The federal government has consistently hailed income-driven repayment (IDR) as the best way for the tens of millions of American student loan borrowers to pay back federally-held student loans.
“Does income-driven repayment really work? That is the big question,” Persis Yu, director of the National Consumer Law Center’s Student Loan Borrower Assistance Project, told Yahoo Finance. “Looking back, there have been a lot of problems.”
‘Shockingly low rate of cancellation’
IDR plans first came into existence as an “income contingent repayment plan” in 1994. Graduates with federal loans could pay back the debt at levels that matched their income that given year.
After 25 years of repayment, if borrowers made payments consistently, the remainder of their loans would be forgiven. So if the first IDR participants came into these plans in 1995, they would have been eligible for cancellation in 2020. But it’s unclear how many of them have actually gotten forgiveness.
In 2009, the income contingent plan morphed into the “income-based repayment plan” under an initiative undertaken by the Obama administration (and eventually became called “income-driven repayment” plans). Part of this new suite of repayment plans included a “Revised Pay As You Earn” plan, which allowed a borrower’s loans to be forgiven after 20 years, as opposed to 25.
So the earliest IDR participants would ostensibly have been eligible for forgiveness in 2015.
But NCLC’s Yu, citing a public records request to the Department of Education (ED), found that less than 20 IDR participants total were slated to get forgiveness by the end of 2019.
“The shockingly low rate of cancellation of these borrowers’ loans foreshadows the widespread problems affecting millions of low-income borrowers,” Yu asserted in a recent paper, “and is emblematic of the failure of the Department’s [IDR] programs to deliver the relief Congress intended for struggling borrowers when it passed the enabling statutes for these programs.”
Recognizing the complexities of the IDR system, the Trump administration considered reforming the income-based repayment plan.
According to a budget proposal released in February, the administration wanted to consolidate the five existing repayment plans into one and increase the percentage of income the borrower would pay per month from 10% to 12.5%. Consequently, cancellation would come after 15 years, instead of 20 years, for undergraduates.
There are currently around seven million borrowers, holding about $530 billion in outstanding student loans, on IDR plans. The Congressional Budget Office estimated earlier this year that there has been a surge in people using these income-driven plans, from about 12% of federal loans in 2010 to 45% in 2017.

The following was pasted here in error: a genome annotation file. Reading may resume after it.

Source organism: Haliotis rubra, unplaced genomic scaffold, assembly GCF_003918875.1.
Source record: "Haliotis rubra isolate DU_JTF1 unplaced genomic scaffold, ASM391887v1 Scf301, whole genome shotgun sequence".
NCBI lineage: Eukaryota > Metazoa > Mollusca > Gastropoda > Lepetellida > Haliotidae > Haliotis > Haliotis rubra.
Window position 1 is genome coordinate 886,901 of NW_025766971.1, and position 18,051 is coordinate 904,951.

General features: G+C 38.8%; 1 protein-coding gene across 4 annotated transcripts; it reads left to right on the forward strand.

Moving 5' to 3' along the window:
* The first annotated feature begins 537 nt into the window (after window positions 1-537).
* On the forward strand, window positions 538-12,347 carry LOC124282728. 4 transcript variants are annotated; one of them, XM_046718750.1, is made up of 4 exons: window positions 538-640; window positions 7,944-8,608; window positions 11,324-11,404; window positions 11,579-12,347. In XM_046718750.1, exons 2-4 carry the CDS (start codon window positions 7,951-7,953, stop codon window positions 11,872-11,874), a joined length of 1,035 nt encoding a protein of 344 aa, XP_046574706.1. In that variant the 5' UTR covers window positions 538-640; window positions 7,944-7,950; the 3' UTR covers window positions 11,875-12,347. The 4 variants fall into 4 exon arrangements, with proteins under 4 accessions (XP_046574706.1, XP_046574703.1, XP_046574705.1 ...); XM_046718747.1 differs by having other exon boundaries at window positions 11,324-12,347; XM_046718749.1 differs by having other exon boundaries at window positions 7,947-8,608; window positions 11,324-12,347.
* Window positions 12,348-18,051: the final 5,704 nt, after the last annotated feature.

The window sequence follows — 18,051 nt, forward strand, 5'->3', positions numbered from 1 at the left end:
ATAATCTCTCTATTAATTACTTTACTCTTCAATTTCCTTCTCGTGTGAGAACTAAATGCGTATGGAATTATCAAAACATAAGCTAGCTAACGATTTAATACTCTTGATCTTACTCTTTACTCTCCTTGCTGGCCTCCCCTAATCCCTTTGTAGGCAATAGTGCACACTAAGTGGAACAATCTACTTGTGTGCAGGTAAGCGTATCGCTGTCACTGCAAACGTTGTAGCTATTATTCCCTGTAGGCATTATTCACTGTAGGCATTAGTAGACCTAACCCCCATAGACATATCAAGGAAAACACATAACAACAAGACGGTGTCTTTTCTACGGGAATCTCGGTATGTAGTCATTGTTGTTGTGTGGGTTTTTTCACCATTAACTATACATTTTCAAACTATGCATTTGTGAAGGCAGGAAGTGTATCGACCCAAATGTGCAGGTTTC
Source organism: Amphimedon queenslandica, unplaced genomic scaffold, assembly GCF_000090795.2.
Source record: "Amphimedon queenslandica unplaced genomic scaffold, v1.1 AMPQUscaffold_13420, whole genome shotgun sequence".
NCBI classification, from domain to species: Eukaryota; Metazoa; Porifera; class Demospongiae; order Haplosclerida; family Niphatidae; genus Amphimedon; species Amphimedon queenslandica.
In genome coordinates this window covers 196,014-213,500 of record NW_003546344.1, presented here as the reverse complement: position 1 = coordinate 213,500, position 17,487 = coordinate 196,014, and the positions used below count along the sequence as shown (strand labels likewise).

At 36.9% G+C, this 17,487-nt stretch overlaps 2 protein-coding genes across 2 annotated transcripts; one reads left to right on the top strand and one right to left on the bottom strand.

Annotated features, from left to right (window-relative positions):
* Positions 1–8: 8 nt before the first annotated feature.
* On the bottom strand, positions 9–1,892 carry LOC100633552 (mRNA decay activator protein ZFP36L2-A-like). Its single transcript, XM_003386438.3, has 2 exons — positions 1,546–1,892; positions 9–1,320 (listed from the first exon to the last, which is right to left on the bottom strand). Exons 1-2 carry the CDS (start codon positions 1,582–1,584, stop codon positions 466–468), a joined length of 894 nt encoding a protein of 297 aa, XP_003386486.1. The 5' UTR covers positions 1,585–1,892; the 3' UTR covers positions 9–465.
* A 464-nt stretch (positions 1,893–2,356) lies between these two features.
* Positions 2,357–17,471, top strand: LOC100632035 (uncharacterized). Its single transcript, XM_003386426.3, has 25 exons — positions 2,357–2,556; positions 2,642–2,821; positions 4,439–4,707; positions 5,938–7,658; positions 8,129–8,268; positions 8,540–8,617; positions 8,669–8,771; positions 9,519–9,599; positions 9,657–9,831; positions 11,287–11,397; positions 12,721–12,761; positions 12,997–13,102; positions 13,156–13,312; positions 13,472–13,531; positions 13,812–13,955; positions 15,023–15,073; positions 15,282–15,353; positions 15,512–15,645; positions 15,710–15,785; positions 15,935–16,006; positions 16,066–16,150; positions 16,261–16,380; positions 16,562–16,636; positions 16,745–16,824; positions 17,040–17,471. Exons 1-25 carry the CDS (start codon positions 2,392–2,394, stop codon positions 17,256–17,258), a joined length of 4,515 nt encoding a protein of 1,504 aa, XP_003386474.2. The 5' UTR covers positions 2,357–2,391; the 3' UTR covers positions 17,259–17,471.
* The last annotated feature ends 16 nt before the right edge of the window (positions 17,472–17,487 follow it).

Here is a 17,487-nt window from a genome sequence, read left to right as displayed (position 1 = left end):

Who uses income-based repayment?
IDR plans are appealing because they are seemingly safe.
Daniel Collier, a research associate at the W.E. Upjohn Institute for Employment Research who focuses on student loans, explained that there is an appeal to simply needing to just faithfully make 20 years of payments to receive forgiveness.
“There have been former narratives … that the savvy borrowers were in these programs and they were taking full advantage of these programs for the tax breaks and eventual forgiveness, they're higher earners,” he explained. “That's not the average enrollee.”
Instead, Collier added, “it was middle-income people, people earning just below median or median earnings that were enrolled in income driven repayment.”
‘The system has been broken for too long’
While there are ways to fix this repayment system, Yu stressed reform likely wouldn’t go far enough.
“A, it’s not working,” Yu said, “And B, it’s not actually providing relief. We need cancellation and reform... the system has been broken for too long.”
Ashley Harrington, federal advocacy director and senior counsel at the Center for Responsible Lending, noted that the IDR system is “complex” and “has multiple repayment plans that people are struggling in” because of how “hard it is to stay enrolled and remain enrolled.”
Furthermore, “we’re like on our ninth iteration of [IDR] at this point,” Mark Huelsman, associate director of policy and research at Demos, said during a recent conference. “This stuff is hard and necessary to untangle… [but] we should actually start over.”
Cancellation would allow the government to clear out bad debt while also providing an opportunity to rethink how we finance higher education, according to Yu.
Huelsman added that broadly canceling student debt, which several prominent Democrats are urging the incoming Biden administration to do through executive action, would be “an admission about what we assumed about this financing instrument is not true.”
Aarthi is a reporter for Yahoo Finance. She can be reached at email@example.com. Follow her on Twitter @aarthiswami.